What Jacobs ends up with is something very tricky -- a call for "competent hypnosis," a hypnotic inquiry which, if it stops short of leading questions, still strongly takes control,
in an effort to separate truth from falsehood. Can that work? Gibbs Williams, the therapist I mentioned earlier, has seen Hopkins using these techniques, and tells me he's impressed.
But he's not an expert on hypnosis, and it's fair to ask what such an expert would conclude, and also whether "competent hypnosis" has been used elsewhere, by professional hypnotherapists. Current orthodoxy holds that
confabulation can't be detected by questioning alone, so Jacobs is asserting something truly radical.
Of course, as I said, abduction research may teach us things we've never known about hypnosis (though we
probably won't notice, because in that case the aliens will have turned out to be real, and we'll have more important things to think about). But I can't leave this subject without
noting one claim abduction investigators make that's truly a bombshell. Allegedly, abduction stories corroborate each other even in tiny unpublished details. In Budd Hopkins's Witnessed,
for instance, we learn that "Linda Cortile" (the central abductee in the case) was X rayed, and that the X ray showed a possible alien implant, "a cylindrical shaft…with two thinner, spiraling extensions -- one at the
top of the shaft and one at the bottom -- that curl out away from [Linda's] face."
Later, hypnotically regressed, Cortile said that her alien abductors took "a long needle with a small object on its tip,"
and inserted that object into her nostril:
As she described it [Hopkins writes], this small metallic object did not have anything like the protruding, curling spirals that showed up in the X ray.
This detail is important because of two earlier cases in
which female abductees described objects being removed [his emphasis] by the UFO occupants. The apparent implants were taken from the ear of one woman and from the navel of the other. In both
hypnotically retrieved accounts the women were shown simple, shaftlike cylinders. When these narrow cylinders were touched by the aliens handling them, small, flangelike appendages popped out from their sides. 43
What are we to think? Is it true, as Hopkins also writes in Witnessed, that abductees who report humans working with the aliens always see these humans dressed in blue uniforms? target=new44 Is it true, as David Jacobs writes in Secret Life, that abductees mention smaller beings that do the grunt work,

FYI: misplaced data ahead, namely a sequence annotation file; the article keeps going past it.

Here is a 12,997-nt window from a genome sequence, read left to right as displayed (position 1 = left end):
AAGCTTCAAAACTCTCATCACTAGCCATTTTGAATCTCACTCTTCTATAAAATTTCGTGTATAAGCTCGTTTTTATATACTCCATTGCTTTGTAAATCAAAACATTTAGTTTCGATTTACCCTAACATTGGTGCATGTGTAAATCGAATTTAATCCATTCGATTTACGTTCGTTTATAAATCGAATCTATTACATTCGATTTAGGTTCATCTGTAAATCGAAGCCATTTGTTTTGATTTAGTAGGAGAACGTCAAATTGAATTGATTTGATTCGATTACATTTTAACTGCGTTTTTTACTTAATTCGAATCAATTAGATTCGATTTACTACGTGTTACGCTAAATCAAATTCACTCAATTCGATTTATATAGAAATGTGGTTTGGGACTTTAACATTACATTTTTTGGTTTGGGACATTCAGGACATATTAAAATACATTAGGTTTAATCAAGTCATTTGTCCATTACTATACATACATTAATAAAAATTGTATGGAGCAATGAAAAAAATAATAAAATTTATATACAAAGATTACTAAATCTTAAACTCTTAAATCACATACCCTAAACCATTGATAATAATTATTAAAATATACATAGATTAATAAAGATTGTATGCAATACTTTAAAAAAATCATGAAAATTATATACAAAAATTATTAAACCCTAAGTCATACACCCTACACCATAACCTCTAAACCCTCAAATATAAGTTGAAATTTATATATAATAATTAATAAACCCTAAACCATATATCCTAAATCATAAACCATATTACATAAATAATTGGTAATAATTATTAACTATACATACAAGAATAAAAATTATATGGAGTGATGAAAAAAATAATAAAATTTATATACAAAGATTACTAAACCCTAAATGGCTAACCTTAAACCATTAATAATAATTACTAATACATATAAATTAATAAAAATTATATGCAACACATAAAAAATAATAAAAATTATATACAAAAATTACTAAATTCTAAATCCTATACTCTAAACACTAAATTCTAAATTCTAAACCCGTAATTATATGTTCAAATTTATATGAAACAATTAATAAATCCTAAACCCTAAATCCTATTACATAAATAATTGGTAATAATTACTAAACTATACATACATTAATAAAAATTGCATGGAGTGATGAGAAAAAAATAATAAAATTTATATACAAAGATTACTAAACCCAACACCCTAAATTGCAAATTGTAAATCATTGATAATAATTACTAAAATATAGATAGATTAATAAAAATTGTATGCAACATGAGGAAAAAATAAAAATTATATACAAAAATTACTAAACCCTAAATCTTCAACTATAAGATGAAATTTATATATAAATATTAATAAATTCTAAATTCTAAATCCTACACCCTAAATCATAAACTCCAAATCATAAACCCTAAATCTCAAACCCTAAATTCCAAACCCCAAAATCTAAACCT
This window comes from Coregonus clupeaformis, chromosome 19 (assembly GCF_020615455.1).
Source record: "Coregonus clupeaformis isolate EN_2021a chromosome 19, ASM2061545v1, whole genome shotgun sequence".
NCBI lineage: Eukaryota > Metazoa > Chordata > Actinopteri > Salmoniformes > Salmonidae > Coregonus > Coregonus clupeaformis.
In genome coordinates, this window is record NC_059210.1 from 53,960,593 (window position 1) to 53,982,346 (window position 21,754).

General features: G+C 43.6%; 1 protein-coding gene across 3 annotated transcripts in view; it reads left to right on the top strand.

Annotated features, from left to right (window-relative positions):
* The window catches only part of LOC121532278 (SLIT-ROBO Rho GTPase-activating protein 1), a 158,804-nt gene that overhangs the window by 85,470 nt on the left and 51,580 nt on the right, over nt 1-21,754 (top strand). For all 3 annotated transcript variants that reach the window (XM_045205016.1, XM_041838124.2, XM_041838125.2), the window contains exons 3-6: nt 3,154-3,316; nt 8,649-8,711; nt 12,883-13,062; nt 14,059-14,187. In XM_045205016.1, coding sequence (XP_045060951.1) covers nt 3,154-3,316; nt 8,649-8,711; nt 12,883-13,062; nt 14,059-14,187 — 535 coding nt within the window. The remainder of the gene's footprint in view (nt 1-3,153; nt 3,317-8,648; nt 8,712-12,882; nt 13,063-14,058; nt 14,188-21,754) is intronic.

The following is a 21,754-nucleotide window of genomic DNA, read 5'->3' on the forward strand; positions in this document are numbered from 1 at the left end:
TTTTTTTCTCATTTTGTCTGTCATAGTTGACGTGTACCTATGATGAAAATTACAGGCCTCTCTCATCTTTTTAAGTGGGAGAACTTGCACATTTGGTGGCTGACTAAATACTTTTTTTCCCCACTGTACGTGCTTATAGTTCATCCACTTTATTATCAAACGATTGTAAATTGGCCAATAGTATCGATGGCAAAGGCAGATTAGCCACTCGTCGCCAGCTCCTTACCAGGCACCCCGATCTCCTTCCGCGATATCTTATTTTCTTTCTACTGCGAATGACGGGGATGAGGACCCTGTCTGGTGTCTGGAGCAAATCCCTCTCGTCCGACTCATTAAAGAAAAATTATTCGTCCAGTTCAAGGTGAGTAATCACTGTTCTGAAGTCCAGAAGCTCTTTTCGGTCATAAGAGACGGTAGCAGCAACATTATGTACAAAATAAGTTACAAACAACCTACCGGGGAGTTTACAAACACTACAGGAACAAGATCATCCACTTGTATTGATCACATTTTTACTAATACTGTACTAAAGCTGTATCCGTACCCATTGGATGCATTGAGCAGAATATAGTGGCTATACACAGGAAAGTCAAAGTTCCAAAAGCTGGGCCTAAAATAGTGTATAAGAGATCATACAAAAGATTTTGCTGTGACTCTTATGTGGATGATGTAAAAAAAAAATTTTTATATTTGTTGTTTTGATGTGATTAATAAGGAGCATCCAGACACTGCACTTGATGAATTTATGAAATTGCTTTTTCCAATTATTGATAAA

and larger ones that appear to be in charge? 45 Is it true that, when the beings touch an abductee, that the larger ones
feel "rough" and "leathery," while the smaller drones are "soft" or "plastic"? 46
If true, these corroborations are, quite simply, dynamite. And there's more abduction evidence that could, potentially, be devastating. Jacobs says abductees are physically missing
during their abductions. Can he prove that? He also says he's learned to recognize many alien medical implements. He's heard about them so many times that, once an abductee describes one, he knows exactly what the aliens
will do with it. Can that be proved? Jacobs also says that many abduction procedures always occur in the same order. If an abductee says A, he knows that B and C will follow. 47
Are these things true? I can't verify any of them, and I can fault Hopkins for not even keeping statistics. How many
abductees report scoop marks on their legs, photographs of which Hopkins has displayed in his books, in lectures, and on his website? He can't tell us. What we're dealing with, as
I said right at the start, is hearsay -- stories Hopkins and Jacobs talk and write about, which any of us can only accept out of a personal conviction that they (and the experiencers who tell many of the stories in the first place)
I'm working with Jacobs, I should add, to try to document all this, for a future report in IUR. If his alleged evidence can be verified -- if, let's say, outside observers could confirm
that abductees give the same unpublished descriptions of alien medical tools, over and over -- wouldn't the ballgame be over? Wouldn't we then have to conclude that abductions were real?
I could end here, concluding with my most dramatic stroke, but the sheer weirdness of the subject -- and the urge most us have, I think, to disbelieve -- impels me to go one step
further. Or perhaps I'm taking one merciful step away from any confrontation. I want to finish with more abstract arguments against abduction reality, a group of what I'd call a priori